After the mega-success of Dhoom, music director Pritam had a hard act to follow. Fortunately, he has managed to keep the standard high in Chocolate. This soundtrack may not be better than Dhoom but it is almost as good.
The excellent Sonu Nigam kicks things off with “Halka Halka Sa Yeh Nasha”. Sonu’s singing is immaculate in this light rock number which has some enjoyable guitar riffs blended with flute pieces reminiscent of Dhoom’s title track. There is also a welcome remix of this track later on the album which has a bhangra/dance based beat. The remix transforms the song so brilliantly, it’s like listening to a different track altogether. Both versions are repeat-worthy!
The techno pop number, “Zahreeli Raatein”, is enjoyable to those who like this sort of thing. However, the song doesn’t leave a lasting impression despite energetic and skilful vocals from KK.
Sunidhi Chauhan can do no wrong these days; she keeps belting out hit after hit! She has three potential hits on this album, the first of which is, “Jhuki Jhuki”. This song is definitely an extension of “Dhoom Machale” with its Middle Eastern flavour and easy paced rhythm, although there is a surprise folk element added by Kailash Kher in his usual unique style. The song is definitely a winner for the dance floor.
It would be very easy for one to dismiss the track “Mummy” based on the lyrics alone. After all, it has the singer claiming that she’s as hot as a “tequila shot” but she then warns, “Mummy ko nahin hai pata, so please, mummy se na kehna…” Despite the cringe-worthy lyrics, Sunidhi makes it work with her ‘Barbie girl’, Aqua-esque rendition. The arrangements are noteworthy with traditional Indian percussion joining the electronic pop sound during the chorus. Give it a chance and you just might like it!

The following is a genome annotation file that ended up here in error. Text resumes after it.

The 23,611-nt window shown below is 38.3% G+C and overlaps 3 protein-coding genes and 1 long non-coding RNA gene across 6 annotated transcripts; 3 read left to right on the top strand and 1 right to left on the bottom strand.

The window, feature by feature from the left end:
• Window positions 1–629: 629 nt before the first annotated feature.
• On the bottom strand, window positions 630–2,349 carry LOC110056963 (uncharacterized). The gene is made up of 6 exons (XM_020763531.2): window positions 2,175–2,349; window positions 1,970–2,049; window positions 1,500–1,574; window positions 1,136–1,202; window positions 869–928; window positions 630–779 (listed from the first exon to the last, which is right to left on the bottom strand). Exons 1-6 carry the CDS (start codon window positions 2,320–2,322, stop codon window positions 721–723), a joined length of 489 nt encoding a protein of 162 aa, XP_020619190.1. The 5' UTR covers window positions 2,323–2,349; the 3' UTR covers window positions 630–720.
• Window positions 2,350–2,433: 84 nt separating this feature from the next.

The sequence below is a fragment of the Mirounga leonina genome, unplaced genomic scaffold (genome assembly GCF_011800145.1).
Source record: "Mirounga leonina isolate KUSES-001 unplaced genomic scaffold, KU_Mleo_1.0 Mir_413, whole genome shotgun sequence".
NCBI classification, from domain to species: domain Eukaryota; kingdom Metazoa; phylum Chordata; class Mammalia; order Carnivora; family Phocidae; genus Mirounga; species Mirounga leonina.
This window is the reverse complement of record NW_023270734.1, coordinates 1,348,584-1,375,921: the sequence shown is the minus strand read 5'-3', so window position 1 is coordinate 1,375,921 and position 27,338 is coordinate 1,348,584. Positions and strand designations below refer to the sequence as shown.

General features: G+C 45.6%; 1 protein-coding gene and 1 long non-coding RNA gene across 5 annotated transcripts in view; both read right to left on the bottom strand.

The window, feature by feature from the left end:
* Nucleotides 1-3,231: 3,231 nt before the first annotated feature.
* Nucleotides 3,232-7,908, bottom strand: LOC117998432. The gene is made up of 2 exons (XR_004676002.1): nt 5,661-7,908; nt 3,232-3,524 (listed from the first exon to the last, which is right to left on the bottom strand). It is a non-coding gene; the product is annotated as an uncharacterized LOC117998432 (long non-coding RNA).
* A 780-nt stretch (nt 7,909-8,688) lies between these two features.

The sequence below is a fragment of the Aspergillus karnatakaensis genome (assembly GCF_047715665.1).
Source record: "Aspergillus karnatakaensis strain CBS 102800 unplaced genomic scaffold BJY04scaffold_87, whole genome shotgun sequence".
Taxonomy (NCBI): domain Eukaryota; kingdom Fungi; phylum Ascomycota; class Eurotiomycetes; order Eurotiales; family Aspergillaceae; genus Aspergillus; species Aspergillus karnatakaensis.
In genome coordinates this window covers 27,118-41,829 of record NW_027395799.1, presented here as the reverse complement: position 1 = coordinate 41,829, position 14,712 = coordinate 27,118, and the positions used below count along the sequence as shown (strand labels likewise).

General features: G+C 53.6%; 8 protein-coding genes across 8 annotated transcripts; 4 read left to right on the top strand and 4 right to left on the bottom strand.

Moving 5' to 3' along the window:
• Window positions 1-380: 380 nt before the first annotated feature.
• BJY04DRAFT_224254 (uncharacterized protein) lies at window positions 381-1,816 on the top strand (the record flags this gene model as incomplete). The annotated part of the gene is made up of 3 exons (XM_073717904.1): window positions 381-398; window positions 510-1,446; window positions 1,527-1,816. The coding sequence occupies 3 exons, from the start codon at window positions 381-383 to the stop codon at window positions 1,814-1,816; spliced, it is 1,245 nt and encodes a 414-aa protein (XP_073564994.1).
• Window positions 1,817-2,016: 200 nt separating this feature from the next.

Sunidhi’s third track, “Bheega Bheega” is a more sober affair with its R&B style and English rapping from Indi (previously heard on the “Shikdum” remix in Dhoom). Sunidhi’s soft rendition is in complete contrast to her other two numbers and demonstrates just how versatile this singer has become.
Don’t panic! Bollywood’s current golden boy of singing, Kunal Ganjawala also appears on the album. Kunal makes his presence felt in the dance track, “Panaahon Mein Mohabbat Ki”, which has that ever popular Latin flavour throughout. However, Kunal’s singing is much more impressive in the stage rock number, “Khalish”. This song has a ‘live concert’ feel to it and Kunal and co-singer Suzan do a great job rendering the track. Encore!
The album ends with an instrumental piece inspired by the film’s background score and is titled, “Chocolate Theme”. The track is worth listening to once for the diversity displayed; it has an opera style opening leading to a fast paced, electric guitar filled choral rendition of “Khalish”, then slowing down again for some reciting of dialogue, before speeding up again towards the finale.
Chocolate is a very enjoyable album featuring a range of musical styles and singers. Buy it! You won’t be disappointed!